• Join over 1.2 million students every month
  • Accelerate your learning by 29%
  • Unlimited access from just £6.99 per month
  1. 1
  2. 2
  3. 3
  4. 4
  5. 5
  6. 6
  7. 7
  8. 8
  9. 9
  10. 10
  11. 11
  12. 12
  13. 13
  14. 14
  15. 15
  16. 16
  17. 17
  18. 18
  19. 19

Lufthansa Case

Extracts from this document...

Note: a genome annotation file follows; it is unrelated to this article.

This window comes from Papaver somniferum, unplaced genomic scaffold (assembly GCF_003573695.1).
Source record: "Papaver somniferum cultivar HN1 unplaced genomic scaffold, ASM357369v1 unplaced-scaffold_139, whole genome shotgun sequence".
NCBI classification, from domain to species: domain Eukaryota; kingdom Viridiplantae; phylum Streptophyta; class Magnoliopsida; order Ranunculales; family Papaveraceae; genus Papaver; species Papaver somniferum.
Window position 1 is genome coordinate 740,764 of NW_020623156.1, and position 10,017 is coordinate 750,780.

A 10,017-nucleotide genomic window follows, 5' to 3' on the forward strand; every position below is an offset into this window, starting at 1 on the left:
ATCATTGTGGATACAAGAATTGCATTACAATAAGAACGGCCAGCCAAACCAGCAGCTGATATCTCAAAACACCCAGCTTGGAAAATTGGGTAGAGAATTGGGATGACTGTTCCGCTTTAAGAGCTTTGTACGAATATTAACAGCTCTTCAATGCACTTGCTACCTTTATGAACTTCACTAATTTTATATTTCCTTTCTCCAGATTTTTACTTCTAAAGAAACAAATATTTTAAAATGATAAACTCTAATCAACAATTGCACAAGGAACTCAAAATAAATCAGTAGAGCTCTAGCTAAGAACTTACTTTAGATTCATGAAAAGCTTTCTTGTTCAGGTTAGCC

LUFTHANSA CASEFlinders International Business Policy and Strategy Case Study Analysis Lufthansa 2000: Maintaining the Change Momentum Author: Christian Gerlach (9905388) June 2004 Table of Contents Executive Summary 3 1.0 Introduction 4 2.0 Lufthansa - A company overview 5 3.0 Porter's Five Forces 6 3.1 Threat of new entrants 7 3.2 Bargaining power of suppliers 8 3.3 Bargaining power of buyers 9 3.4 Threat of substitute products 10 3.5 Rivalry among competing firms 12 4.0 SWOT Analysis of Lufthansa 13 4.1 Strengths 13 4.2 Weaknesses 16 4.3 Opportunities 17 4.4 Threats 18 5.0 TOWS Analysis for Lufthansa 21 6.0 Business-level strategy of Lufthansa 24 7.0 Corporate-level strategy of Lufthansa 25 8.0 Strategic Alliances 26 9.0 Strategic Leadership and German Culture 39 10.0 Evolutionary Patterns of Strategy and Structure 33 11.0 Conclusion 36 12.0 Appendices 37 13.0 References 39 Executive Summary In 1991 Lufthansa airlines was almost bankrupt. In 1999 the company already announced record results in its 70-year history, helped to found the Star Alliance, the industry's largest network, and is now looking to become one of the leading airlines in the world. An impressive strategic leadership und human resource management played an important role in the transformation and in the process of strategic renewal. The implementation of an integrated cost leadership/differentiation strategy and a related diversification corporate-level strategy also contributed to Lufthansa's success. Having had major involvement in the creation of the Star Alliance also played an important role in Lufthansa's transformation into a successful company that operates in a quite difficult industry environment. Right now, Lufthansa's future looks bright, but they should try to keep the change momentum alive and possibly apply a few new strategies such as enter the low-fare market in Europe, exploit business opportunities in non-airline related market segments, focus on improving in-flight entertainment and customer service, offer Lear jets for lease and improve their hedging against fluctuations in the areas of exchange rates, interest rates and fuel prices. ...read more.